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 Students will get hands-on experience through the new mechatronics and welding courses at Roseville High School that are offered to prepare them for careers in those fields.

Students will get hands-on experience through the new mechatronics and welding courses at Roseville High School that are offered to prepare them for careers in those fields.

Photo provided by Joe Genest


Roseville High School adds two new career tech courses

By: Brendan Losinski | Roseville - Eastpointe Eastsider | Published July 24, 2020

 Roseville High School will be offering two new career tech options — mechatronics and welding — in the upcoming fall semester.

Roseville High School will be offering two new career tech options — mechatronics and welding — in the upcoming fall semester.

Photo provided by Bob Smitka

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ROSEVILLE — Roseville High School will be adding two new options to its career tech program in order to provide students with more career options to explore.

The two classes are a mechatronics course and a welding course. They will join the school’s existing career tech programs, which include accounting, culinary arts, web design and woodworking.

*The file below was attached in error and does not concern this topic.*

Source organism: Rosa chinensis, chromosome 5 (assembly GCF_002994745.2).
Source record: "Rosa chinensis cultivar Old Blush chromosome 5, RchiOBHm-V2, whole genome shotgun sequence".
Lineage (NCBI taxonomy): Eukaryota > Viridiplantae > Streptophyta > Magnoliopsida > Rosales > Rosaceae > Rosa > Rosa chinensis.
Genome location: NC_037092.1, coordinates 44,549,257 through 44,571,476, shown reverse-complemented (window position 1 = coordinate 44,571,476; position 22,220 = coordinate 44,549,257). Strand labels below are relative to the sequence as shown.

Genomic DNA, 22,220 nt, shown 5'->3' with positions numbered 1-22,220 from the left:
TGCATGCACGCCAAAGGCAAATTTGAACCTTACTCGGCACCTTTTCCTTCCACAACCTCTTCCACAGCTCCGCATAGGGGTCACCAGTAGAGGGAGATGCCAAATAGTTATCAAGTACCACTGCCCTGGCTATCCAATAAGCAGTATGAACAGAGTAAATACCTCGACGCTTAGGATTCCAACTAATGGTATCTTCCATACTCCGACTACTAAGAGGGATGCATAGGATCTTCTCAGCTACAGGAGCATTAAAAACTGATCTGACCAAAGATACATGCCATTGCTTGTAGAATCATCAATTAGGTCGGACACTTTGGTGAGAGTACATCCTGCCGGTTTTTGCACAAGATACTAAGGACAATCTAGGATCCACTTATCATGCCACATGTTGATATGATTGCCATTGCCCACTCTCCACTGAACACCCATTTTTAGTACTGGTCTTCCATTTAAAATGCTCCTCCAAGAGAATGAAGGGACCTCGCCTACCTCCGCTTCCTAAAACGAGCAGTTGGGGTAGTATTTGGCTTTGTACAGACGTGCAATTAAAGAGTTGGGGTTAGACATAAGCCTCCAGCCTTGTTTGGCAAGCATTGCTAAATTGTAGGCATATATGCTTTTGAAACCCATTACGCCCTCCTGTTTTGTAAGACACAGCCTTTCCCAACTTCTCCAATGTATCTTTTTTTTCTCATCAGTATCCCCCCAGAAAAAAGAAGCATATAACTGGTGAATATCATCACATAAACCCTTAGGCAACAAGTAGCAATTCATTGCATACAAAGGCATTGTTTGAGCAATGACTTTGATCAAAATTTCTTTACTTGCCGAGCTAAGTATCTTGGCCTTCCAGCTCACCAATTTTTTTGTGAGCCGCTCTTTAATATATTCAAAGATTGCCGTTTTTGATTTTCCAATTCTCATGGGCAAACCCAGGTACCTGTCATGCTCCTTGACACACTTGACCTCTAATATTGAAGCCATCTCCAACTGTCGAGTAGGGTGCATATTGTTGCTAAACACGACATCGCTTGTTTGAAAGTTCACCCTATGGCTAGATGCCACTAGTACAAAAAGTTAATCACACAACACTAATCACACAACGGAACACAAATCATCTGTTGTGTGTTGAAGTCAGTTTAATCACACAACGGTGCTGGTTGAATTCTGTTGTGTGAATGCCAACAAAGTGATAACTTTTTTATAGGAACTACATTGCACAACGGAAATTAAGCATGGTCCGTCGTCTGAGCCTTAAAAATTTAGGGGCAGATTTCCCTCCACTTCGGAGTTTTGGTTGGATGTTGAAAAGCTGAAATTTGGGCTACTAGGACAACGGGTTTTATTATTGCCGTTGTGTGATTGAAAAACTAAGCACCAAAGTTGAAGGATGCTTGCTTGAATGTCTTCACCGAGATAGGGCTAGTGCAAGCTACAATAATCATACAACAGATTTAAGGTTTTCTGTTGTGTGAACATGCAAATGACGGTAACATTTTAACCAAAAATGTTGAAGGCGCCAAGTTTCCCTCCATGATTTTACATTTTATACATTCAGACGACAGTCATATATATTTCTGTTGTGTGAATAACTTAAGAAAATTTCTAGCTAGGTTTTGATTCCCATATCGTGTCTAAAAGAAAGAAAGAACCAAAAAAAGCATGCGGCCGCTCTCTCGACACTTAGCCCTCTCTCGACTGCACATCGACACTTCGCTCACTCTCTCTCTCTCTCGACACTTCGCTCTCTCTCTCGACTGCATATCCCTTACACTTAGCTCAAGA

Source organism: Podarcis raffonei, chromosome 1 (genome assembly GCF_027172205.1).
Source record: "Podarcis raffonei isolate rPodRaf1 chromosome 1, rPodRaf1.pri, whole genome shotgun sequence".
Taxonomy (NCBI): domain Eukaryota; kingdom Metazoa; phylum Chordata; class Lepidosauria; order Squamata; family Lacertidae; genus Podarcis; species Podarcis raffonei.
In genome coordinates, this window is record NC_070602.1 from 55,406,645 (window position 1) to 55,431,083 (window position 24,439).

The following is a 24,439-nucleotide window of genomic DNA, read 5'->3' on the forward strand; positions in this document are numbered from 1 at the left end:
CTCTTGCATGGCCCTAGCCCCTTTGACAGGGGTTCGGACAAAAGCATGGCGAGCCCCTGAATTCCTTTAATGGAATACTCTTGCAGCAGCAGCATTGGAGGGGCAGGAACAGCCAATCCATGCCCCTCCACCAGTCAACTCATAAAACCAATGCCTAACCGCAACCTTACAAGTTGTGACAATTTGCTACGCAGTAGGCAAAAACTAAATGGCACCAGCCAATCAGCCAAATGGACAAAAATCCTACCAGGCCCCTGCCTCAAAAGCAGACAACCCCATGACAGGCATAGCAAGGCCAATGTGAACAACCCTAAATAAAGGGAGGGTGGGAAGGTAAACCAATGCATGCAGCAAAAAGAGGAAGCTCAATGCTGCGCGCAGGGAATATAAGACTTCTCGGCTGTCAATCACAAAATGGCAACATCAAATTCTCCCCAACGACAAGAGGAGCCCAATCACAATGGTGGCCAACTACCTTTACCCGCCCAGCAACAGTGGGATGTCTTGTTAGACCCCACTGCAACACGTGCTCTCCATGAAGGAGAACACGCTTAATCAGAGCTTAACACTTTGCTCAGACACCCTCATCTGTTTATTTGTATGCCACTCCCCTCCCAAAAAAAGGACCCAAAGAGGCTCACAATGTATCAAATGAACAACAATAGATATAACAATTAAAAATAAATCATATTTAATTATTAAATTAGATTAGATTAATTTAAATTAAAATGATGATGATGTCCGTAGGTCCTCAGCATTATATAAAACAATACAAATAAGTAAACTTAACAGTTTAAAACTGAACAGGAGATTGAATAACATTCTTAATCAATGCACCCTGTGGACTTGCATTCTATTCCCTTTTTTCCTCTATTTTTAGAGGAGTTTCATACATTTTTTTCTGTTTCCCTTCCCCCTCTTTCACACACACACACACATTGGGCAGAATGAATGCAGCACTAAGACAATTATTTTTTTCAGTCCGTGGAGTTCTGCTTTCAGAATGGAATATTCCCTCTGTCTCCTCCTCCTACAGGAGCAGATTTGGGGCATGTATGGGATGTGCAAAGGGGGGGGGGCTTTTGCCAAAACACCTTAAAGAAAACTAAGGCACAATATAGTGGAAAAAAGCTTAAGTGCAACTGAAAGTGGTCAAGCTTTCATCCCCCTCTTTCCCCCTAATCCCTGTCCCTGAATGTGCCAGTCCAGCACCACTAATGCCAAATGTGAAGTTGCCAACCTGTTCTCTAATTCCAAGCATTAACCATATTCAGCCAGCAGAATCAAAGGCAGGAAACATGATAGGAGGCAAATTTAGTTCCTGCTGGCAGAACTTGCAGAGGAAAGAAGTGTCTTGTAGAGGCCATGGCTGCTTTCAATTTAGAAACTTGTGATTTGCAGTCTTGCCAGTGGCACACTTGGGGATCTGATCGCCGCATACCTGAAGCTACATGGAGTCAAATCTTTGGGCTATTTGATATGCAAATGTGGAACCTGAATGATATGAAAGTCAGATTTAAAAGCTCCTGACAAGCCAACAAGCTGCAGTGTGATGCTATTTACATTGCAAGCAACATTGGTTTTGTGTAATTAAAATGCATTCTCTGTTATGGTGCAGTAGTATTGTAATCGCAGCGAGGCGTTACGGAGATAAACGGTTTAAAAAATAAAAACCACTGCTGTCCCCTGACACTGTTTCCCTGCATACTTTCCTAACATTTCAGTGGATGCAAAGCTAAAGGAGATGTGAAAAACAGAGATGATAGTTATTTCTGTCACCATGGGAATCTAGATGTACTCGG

“The administrative team looked at the career tech education offerings that were ratified by the county in terms of hireability, and we looked at our own offerings to see where we stood,” said Roseville High School Principal Pat Adams. “We saw mechatronics and welding as two on that list that we didn’t offer yet.”

Career tech courses are designed to teach a specific skill or set of skills through hands-on training in order to give students the necessary knowledge to move into that field upon entering the workforce.

“The career tech courses are hands-on courses. Instead of engaging in written learning, this is learning by doing,” Adams explained. “They are involving the student physically. Career tech courses follow the industry, so you want to be teaching students areas of expertise, which employers are searching for. In recent years, skilled trades have a glaring need to be filled. There weren’t enough people going into those trades, so we wanted to give students the opportunity to be able to be one of those individuals able to do so.”

The classes take place during the school day and do not cost anything extra to participate in.

Bob Smitka, the mechatronics instructor who was already at the school as the mentor of its robotics club, said that offering such resources to students gives them a head start and a better chance when considering possible career paths.

“I think the important portion of this is that we are taking this addition as a way for them to learn how to solve problems in a realistic way. It is being presented as a project-based learning environment,” said Smitka. “Out in the real world, we are not given the solution ahead of time. By doing a lab, we show students how to find solutions to unknown problems. They are given challenges, which they can use multiple things in that makerspace to respond to.”

The school already had facilities to accommodate both new programs.